I was also very impressed by a use of faerie that intrigued me from the beginning to end, which is very hard to do because sometimes so much of stories about faerie are just not my thing even though I really want them to be (never give up! NEVER SURRENDER!!). I'm still not quite 100% on some of the plot resolution, but I'm putting that down to my ability to really understand some of the dialogue. Mak Genggang — such a wonderful character, I want her to have her own book! — was the character at the end to lose me the most. But so many delightful supporting characters! I even liked the surly villains.
Also, I did not see one of the sorcerer/familiar relationships coming at all. It's fine, book! I needed another ship or two! Thanks a lot.
Anyway, I am sorry to have failed fandom which loves this book immensely. I've banished myself to Party Poop Island. I haven't heard very many critiques of it at all; it's been effusive praise from every quarter. Of course, I haven't actually looked that hard at all the quarters since I find reading Amazon reviews a particularly terrible form of self-abuse, but my Twitter timeline, which has great taste, wouldn't steer anyone wrong deliberately!. But yes, I would recommend this heartily to people who like Regency fiction (I don't know what else to call this, am I even using the right term, I am SO AMERICAN I'm sorry) with a dose of magic. It's incredible what new perspectives can do with stuffy British societies.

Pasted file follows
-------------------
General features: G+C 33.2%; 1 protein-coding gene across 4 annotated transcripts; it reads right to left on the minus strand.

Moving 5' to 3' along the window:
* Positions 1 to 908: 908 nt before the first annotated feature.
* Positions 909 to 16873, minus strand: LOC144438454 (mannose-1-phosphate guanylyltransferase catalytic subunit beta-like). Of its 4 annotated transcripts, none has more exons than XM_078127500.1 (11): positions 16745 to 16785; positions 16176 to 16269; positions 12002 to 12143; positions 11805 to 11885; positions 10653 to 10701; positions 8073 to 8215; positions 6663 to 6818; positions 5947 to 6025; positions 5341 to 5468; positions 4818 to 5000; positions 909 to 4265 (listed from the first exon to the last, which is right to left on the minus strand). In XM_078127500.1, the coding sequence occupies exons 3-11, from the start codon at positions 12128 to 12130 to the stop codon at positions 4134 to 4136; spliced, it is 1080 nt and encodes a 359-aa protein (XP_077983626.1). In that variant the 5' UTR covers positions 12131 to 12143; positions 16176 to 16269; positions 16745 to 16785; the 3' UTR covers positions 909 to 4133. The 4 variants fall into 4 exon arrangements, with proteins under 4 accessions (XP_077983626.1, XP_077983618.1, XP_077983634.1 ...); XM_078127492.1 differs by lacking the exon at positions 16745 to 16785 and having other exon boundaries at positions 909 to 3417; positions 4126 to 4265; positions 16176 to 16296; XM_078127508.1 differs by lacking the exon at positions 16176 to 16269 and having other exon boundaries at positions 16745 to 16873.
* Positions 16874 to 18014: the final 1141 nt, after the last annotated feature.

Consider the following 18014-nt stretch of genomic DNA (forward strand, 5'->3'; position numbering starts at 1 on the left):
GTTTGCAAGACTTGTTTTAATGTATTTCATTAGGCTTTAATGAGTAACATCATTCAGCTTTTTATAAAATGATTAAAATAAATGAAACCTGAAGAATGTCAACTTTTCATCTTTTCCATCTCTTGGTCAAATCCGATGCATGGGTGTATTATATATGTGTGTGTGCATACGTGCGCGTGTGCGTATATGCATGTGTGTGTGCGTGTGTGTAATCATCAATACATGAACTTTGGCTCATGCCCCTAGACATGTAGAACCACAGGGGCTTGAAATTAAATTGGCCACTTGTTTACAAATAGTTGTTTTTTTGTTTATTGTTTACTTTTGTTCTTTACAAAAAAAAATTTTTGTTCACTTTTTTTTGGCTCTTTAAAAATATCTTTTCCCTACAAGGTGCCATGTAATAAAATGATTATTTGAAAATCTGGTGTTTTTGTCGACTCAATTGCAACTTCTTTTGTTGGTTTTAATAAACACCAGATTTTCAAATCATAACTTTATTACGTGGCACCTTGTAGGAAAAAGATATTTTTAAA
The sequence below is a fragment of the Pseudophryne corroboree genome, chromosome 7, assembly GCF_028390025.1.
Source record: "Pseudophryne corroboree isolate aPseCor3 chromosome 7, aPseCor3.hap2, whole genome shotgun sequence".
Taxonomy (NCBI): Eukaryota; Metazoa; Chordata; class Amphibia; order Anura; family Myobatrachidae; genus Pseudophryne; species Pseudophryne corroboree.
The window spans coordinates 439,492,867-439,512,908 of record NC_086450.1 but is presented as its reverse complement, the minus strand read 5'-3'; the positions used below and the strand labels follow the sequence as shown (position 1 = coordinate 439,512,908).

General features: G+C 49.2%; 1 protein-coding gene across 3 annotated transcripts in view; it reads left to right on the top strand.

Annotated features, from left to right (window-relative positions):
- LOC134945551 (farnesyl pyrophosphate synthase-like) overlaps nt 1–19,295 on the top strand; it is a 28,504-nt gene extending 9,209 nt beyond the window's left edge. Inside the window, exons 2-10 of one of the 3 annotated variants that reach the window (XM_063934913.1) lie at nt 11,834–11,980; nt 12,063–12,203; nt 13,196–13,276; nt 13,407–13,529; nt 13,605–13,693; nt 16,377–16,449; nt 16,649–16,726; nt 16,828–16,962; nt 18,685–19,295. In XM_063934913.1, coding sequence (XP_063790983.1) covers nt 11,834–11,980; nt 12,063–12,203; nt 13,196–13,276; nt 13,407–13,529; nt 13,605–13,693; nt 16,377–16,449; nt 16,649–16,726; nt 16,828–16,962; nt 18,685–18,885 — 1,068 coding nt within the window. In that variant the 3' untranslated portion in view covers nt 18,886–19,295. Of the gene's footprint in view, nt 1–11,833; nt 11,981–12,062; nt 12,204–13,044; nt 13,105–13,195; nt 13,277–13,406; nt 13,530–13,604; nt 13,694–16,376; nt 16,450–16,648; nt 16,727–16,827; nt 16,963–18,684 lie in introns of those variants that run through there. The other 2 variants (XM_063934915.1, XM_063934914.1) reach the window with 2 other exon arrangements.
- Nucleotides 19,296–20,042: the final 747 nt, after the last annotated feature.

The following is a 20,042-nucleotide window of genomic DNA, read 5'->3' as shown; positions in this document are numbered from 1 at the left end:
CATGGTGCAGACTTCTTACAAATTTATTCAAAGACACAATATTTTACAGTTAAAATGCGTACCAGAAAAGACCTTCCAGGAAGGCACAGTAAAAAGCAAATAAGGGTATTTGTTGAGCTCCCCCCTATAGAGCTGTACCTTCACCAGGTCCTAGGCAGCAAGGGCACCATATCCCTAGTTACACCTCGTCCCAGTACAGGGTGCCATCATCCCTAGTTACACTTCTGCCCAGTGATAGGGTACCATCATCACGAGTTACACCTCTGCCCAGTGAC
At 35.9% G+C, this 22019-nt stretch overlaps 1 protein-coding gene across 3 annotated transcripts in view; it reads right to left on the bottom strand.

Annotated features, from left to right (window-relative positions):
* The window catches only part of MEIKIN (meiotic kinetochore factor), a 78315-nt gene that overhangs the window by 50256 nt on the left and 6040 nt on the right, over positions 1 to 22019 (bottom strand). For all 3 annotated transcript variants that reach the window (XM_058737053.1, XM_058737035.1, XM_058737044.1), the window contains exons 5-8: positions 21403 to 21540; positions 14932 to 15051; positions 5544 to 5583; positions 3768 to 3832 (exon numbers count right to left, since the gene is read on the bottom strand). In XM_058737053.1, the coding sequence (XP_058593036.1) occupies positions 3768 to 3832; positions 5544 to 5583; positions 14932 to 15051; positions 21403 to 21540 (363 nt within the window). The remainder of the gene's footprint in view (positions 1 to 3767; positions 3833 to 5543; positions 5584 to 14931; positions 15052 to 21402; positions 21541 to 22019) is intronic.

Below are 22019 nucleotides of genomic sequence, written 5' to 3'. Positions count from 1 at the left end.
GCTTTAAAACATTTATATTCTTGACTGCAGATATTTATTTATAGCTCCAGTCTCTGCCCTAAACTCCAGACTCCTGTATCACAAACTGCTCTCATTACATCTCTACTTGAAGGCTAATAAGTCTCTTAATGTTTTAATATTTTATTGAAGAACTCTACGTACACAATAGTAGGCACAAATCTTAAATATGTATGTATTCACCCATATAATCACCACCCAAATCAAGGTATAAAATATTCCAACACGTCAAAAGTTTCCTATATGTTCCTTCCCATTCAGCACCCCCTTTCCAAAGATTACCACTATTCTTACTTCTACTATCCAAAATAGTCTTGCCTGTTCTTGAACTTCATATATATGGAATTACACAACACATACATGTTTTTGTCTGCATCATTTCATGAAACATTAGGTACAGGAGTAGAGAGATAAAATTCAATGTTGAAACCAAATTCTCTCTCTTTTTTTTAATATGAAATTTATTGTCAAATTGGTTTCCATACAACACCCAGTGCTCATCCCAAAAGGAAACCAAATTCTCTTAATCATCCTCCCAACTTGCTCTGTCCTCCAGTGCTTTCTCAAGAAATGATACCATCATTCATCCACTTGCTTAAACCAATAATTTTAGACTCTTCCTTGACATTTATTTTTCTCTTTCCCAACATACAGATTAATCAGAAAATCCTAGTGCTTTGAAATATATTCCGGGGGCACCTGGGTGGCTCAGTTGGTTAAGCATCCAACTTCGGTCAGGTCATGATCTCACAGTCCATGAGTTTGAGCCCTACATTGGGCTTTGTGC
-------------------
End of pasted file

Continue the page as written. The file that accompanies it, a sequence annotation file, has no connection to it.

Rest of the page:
brb immediately adding Spirits Abroad to reading list